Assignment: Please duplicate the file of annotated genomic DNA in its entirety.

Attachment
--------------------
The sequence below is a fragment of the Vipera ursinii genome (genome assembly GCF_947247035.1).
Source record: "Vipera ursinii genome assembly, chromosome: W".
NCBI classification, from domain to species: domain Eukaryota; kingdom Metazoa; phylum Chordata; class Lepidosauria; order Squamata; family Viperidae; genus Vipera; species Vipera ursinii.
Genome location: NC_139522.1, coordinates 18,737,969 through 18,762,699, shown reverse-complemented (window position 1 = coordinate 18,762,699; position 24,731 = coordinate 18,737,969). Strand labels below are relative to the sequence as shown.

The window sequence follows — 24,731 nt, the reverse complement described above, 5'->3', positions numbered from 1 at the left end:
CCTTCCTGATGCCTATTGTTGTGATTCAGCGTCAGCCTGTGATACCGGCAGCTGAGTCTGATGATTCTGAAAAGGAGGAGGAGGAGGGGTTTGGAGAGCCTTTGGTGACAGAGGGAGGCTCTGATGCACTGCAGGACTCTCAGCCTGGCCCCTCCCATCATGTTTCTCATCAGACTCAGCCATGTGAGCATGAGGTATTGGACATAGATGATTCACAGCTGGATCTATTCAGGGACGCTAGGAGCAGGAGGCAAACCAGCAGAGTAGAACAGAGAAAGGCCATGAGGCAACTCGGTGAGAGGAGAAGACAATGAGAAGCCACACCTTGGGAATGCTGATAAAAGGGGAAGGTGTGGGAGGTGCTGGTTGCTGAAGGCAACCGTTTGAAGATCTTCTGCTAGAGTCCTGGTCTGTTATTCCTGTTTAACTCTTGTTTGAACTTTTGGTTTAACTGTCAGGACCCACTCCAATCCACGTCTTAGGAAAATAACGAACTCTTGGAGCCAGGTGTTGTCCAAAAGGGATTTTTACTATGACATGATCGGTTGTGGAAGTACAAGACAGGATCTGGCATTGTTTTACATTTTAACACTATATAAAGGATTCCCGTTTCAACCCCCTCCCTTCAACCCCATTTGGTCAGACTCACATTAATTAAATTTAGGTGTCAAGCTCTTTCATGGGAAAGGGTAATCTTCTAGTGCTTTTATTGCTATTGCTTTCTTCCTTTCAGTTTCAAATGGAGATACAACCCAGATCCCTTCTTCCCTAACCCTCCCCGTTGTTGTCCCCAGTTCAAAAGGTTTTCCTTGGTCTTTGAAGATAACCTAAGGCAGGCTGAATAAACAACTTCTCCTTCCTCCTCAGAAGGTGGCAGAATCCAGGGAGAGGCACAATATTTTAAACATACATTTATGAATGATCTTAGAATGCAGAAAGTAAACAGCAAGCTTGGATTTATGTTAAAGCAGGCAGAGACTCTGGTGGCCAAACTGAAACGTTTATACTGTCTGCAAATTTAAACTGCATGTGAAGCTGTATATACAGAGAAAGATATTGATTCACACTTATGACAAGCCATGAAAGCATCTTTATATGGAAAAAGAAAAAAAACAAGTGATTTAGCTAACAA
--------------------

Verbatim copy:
The sequence below is a fragment of the Vipera ursinii genome (genome assembly GCF_947247035.1).
Source record: "Vipera ursinii genome assembly, chromosome: W".
NCBI classification, from domain to species: domain Eukaryota; kingdom Metazoa; phylum Chordata; class Lepidosauria; order Squamata; family Viperidae; genus Vipera; species Vipera ursinii.
Genome location: NC_139522.1, coordinates 18,737,969 through 18,762,699, shown reverse-complemented (window position 1 = coordinate 18,762,699; position 24,731 = coordinate 18,737,969). Strand labels below are relative to the sequence as shown.

The window sequence follows — 24,731 nt, the reverse complement described above, 5'->3', positions numbered from 1 at the left end:
CCTTCCTGATGCCTATTGTTGTGATTCAGCGTCAGCCTGTGATACCGGCAGCTGAGTCTGATGATTCTGAAAAGGAGGAGGAGGAGGGGTTTGGAGAGCCTTTGGTGACAGAGGGAGGCTCTGATGCACTGCAGGACTCTCAGCCTGGCCCCTCCCATCATGTTTCTCATCAGACTCAGCCATGTGAGCATGAGGTATTGGACATAGATGATTCACAGCTGGATCTATTCAGGGACGCTAGGAGCAGGAGGCAAACCAGCAGAGTAGAACAGAGAAAGGCCATGAGGCAACTCGGTGAGAGGAGAAGACAATGAGAAGCCACACCTTGGGAATGCTGATAAAAGGGGAAGGTGTGGGAGGTGCTGGTTGCTGAAGGCAACCGTTTGAAGATCTTCTGCTAGAGTCCTGGTCTGTTATTCCTGTTTAACTCTTGTTTGAACTTTTGGTTTAACTGTCAGGACCCACTCCAATCCACGTCTTAGGAAAATAACGAACTCTTGGAGCCAGGTGTTGTCCAAAAGGGATTTTTACTATGACATGATCGGTTGTGGAAGTACAAGACAGGATCTGGCATTGTTTTACATTTTAACACTATATAAAGGATTCCCGTTTCAACCCCCTCCCTTCAACCCCATTTGGTCAGACTCACATTAATTAAATTTAGGTGTCAAGCTCTTTCATGGGAAAGGGTAATCTTCTAGTGCTTTTATTGCTATTGCTTTCTTCCTTTCAGTTTCAAATGGAGATACAACCCAGATCCCTTCTTCCCTAACCCTCCCCGTTGTTGTCCCCAGTTCAAAAGGTTTTCCTTGGTCTTTGAAGATAACCTAAGGCAGGCTGAATAAACAACTTCTCCTTCCTCCTCAGAAGGTGGCAGAATCCAGGGAGAGGCACAATATTTTAAACATACATTTATGAATGATCTTAGAATGCAGAAAGTAAACAGCAAGCTTGGATTTATGTTAAAGCAGGCAGAGACTCTGGTGGCCAAACTGAAACGTTTATACTGTCTGCAAATTTAAACTGCATGTGAAGCTGTATATACAGAGAAAGATATTGATTCACACTTATGACAAGCCATGAAAGCATCTTTATATGGAAAAAGAAAAAAAACAAGTGATTTAGCTAACAA